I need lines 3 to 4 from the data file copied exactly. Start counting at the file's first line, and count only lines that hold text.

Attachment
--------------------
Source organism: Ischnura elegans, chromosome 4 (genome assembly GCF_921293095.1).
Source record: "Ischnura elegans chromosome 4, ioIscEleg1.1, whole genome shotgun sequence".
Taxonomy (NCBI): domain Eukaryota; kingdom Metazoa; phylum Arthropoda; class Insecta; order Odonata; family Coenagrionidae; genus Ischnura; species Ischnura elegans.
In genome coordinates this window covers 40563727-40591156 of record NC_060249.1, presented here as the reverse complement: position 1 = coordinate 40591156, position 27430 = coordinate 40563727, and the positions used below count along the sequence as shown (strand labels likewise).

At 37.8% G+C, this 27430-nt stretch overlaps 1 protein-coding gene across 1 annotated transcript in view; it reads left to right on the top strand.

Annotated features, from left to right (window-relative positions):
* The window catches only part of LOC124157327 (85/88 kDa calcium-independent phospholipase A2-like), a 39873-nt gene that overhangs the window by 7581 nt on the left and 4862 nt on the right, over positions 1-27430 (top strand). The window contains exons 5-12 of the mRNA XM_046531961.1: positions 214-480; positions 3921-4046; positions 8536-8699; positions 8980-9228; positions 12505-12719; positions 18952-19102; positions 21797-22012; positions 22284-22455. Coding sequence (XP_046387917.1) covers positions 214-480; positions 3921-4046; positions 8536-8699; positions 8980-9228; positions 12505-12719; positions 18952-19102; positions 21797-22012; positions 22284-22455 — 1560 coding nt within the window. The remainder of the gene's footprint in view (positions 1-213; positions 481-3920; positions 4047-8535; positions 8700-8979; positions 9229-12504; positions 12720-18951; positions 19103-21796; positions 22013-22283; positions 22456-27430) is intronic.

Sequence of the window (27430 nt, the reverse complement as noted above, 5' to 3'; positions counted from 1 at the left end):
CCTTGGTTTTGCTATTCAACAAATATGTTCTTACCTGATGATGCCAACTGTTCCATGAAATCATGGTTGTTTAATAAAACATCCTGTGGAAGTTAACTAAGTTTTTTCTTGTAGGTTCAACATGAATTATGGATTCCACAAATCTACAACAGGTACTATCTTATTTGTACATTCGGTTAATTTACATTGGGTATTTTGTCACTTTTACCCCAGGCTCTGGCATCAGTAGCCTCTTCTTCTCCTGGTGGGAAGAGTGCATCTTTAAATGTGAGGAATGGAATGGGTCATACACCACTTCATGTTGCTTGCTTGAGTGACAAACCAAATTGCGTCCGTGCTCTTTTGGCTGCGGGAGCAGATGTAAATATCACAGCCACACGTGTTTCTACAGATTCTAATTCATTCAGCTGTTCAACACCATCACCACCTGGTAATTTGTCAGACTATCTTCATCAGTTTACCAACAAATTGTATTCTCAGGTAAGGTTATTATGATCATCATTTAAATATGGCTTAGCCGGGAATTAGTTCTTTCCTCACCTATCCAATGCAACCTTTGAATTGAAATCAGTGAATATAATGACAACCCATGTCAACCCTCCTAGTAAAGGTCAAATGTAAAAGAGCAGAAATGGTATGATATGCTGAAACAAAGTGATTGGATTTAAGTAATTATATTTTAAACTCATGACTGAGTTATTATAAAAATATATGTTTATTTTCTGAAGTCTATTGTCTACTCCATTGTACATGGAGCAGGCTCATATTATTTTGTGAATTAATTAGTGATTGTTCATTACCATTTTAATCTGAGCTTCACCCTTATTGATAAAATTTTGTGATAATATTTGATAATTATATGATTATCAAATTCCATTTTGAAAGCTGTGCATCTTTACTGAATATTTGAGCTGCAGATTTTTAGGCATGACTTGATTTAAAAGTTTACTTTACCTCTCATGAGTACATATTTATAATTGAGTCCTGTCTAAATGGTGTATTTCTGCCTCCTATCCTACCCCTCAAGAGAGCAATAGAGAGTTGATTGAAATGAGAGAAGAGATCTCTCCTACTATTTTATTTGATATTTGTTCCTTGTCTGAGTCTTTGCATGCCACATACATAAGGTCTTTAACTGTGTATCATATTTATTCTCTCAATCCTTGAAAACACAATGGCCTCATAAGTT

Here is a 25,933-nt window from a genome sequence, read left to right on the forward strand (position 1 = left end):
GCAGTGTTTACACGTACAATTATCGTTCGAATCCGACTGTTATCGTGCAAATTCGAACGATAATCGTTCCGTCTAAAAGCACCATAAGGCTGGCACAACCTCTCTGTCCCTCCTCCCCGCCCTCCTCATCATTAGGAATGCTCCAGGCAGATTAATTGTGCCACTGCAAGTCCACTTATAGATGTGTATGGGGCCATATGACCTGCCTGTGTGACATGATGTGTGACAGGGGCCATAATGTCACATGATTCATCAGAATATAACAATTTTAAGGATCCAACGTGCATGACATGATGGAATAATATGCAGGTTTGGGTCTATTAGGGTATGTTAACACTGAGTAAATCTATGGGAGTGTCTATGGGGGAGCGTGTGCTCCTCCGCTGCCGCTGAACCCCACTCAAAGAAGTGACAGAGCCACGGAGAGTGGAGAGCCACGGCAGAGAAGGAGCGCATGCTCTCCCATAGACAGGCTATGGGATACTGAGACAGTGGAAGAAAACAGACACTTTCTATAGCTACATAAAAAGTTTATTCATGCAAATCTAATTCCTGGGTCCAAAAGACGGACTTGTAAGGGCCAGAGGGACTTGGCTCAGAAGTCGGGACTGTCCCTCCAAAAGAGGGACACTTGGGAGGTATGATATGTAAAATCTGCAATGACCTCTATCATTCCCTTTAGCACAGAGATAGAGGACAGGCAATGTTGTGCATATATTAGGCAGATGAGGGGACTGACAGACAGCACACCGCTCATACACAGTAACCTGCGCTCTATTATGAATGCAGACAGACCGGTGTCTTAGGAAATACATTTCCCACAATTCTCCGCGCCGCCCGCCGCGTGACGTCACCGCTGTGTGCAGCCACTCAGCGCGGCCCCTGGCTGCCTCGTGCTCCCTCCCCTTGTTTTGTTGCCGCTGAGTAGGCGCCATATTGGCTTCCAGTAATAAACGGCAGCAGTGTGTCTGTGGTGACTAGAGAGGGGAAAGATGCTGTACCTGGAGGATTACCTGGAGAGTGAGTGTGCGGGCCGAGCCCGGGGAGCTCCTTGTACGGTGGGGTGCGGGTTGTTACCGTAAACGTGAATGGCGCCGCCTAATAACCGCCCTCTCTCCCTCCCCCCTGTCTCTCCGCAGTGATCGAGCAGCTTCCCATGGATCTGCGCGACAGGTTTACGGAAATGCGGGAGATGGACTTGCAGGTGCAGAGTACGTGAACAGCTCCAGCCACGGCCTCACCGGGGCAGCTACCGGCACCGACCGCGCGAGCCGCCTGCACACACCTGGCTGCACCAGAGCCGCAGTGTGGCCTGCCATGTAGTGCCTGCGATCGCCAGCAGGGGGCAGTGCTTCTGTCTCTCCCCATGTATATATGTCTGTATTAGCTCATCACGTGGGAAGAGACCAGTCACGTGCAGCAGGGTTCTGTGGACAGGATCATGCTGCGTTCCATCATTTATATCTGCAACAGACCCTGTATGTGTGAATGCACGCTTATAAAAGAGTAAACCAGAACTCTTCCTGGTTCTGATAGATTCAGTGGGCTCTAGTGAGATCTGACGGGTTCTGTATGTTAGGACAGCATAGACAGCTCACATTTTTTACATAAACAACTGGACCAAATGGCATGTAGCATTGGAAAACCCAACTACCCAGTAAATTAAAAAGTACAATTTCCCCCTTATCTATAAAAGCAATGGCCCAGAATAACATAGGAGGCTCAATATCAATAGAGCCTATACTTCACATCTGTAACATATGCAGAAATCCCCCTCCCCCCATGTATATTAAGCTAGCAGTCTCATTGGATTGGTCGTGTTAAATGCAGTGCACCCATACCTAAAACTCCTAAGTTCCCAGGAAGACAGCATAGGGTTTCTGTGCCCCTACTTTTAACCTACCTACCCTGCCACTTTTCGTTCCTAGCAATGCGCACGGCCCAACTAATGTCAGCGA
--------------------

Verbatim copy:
Taxonomy (NCBI): domain Eukaryota; kingdom Metazoa; phylum Arthropoda; class Insecta; order Odonata; family Coenagrionidae; genus Ischnura; species Ischnura elegans.
In genome coordinates this window covers 40563727-40591156 of record NC_060249.1, presented here as the reverse complement: position 1 = coordinate 40591156, position 27430 = coordinate 40563727, and the positions used below count along the sequence as shown (strand labels likewise).